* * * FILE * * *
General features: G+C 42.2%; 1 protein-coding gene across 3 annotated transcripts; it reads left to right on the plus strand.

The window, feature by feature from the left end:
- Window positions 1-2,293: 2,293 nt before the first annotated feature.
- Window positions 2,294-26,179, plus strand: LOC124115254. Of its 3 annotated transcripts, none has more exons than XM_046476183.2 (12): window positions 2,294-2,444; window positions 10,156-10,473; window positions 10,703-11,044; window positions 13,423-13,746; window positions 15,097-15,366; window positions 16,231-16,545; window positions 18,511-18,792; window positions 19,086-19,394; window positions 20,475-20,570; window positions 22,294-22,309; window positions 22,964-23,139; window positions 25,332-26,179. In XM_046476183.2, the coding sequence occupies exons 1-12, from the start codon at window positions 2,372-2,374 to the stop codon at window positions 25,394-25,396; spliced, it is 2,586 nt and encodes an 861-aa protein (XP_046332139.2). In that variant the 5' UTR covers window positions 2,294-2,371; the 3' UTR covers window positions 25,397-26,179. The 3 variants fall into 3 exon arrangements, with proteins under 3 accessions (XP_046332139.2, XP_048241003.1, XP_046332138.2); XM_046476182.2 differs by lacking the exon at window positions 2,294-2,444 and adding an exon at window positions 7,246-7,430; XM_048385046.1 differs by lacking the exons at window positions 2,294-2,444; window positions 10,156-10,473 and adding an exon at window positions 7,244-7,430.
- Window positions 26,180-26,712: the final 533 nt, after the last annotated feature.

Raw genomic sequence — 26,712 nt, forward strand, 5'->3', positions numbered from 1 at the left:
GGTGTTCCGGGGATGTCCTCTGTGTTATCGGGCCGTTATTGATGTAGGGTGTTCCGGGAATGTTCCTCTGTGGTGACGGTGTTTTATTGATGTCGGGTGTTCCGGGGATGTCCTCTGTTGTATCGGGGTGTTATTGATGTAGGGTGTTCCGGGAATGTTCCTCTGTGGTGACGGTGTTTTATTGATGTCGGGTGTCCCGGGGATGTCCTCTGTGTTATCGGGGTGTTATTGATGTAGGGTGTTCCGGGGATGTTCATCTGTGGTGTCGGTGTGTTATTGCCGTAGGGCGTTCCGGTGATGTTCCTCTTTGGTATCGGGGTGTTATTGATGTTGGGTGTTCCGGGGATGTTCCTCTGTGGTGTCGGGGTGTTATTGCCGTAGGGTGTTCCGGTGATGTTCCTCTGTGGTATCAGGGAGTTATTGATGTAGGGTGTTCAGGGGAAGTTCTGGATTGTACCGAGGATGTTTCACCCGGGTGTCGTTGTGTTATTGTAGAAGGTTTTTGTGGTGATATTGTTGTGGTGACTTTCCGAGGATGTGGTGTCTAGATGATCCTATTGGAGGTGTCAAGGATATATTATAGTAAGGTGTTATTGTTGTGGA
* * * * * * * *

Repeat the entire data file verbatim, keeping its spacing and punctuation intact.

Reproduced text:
General features: G+C 42.2%; 1 protein-coding gene across 3 annotated transcripts; it reads left to right on the plus strand.

The window, feature by feature from the left end:
- Window positions 1-2,293: 2,293 nt before the first annotated feature.
- Window positions 2,294-26,179, plus strand: LOC124115254. Of its 3 annotated transcripts, none has more exons than XM_046476183.2 (12): window positions 2,294-2,444; window positions 10,156-10,473; window positions 10,703-11,044; window positions 13,423-13,746; window positions 15,097-15,366; window positions 16,231-16,545; window positions 18,511-18,792; window positions 19,086-19,394; window positions 20,475-20,570; window positions 22,294-22,309; window positions 22,964-23,139; window positions 25,332-26,179. In XM_046476183.2, the coding sequence occupies exons 1-12, from the start codon at window positions 2,372-2,374 to the stop codon at window positions 25,394-25,396; spliced, it is 2,586 nt and encodes an 861-aa protein (XP_046332139.2). In that variant the 5' UTR covers window positions 2,294-2,371; the 3' UTR covers window positions 25,397-26,179. The 3 variants fall into 3 exon arrangements, with proteins under 3 accessions (XP_046332139.2, XP_048241003.1, XP_046332138.2); XM_046476182.2 differs by lacking the exon at window positions 2,294-2,444 and adding an exon at window positions 7,246-7,430; XM_048385046.1 differs by lacking the exons at window positions 2,294-2,444; window positions 10,156-10,473 and adding an exon at window positions 7,244-7,430.
- Window positions 26,180-26,712: the final 533 nt, after the last annotated feature.

Raw genomic sequence — 26,712 nt, forward strand, 5'->3', positions numbered from 1 at the left:
GGTGTTCCGGGGATGTCCTCTGTGTTATCGGGCCGTTATTGATGTAGGGTGTTCCGGGAATGTTCCTCTGTGGTGACGGTGTTTTATTGATGTCGGGTGTTCCGGGGATGTCCTCTGTTGTATCGGGGTGTTATTGATGTAGGGTGTTCCGGGAATGTTCCTCTGTGGTGACGGTGTTTTATTGATGTCGGGTGTCCCGGGGATGTCCTCTGTGTTATCGGGGTGTTATTGATGTAGGGTGTTCCGGGGATGTTCATCTGTGGTGTCGGTGTGTTATTGCCGTAGGGCGTTCCGGTGATGTTCCTCTTTGGTATCGGGGTGTTATTGATGTTGGGTGTTCCGGGGATGTTCCTCTGTGGTGTCGGGGTGTTATTGCCGTAGGGTGTTCCGGTGATGTTCCTCTGTGGTATCAGGGAGTTATTGATGTAGGGTGTTCAGGGGAAGTTCTGGATTGTACCGAGGATGTTTCACCCGGGTGTCGTTGTGTTATTGTAGAAGGTTTTTGTGGTGATATTGTTGTGGTGACTTTCCGAGGATGTGGTGTCTAGATGATCCTATTGGAGGTGTCAAGGATATATTATAGTAAGGTGTTATTGTTGTGGA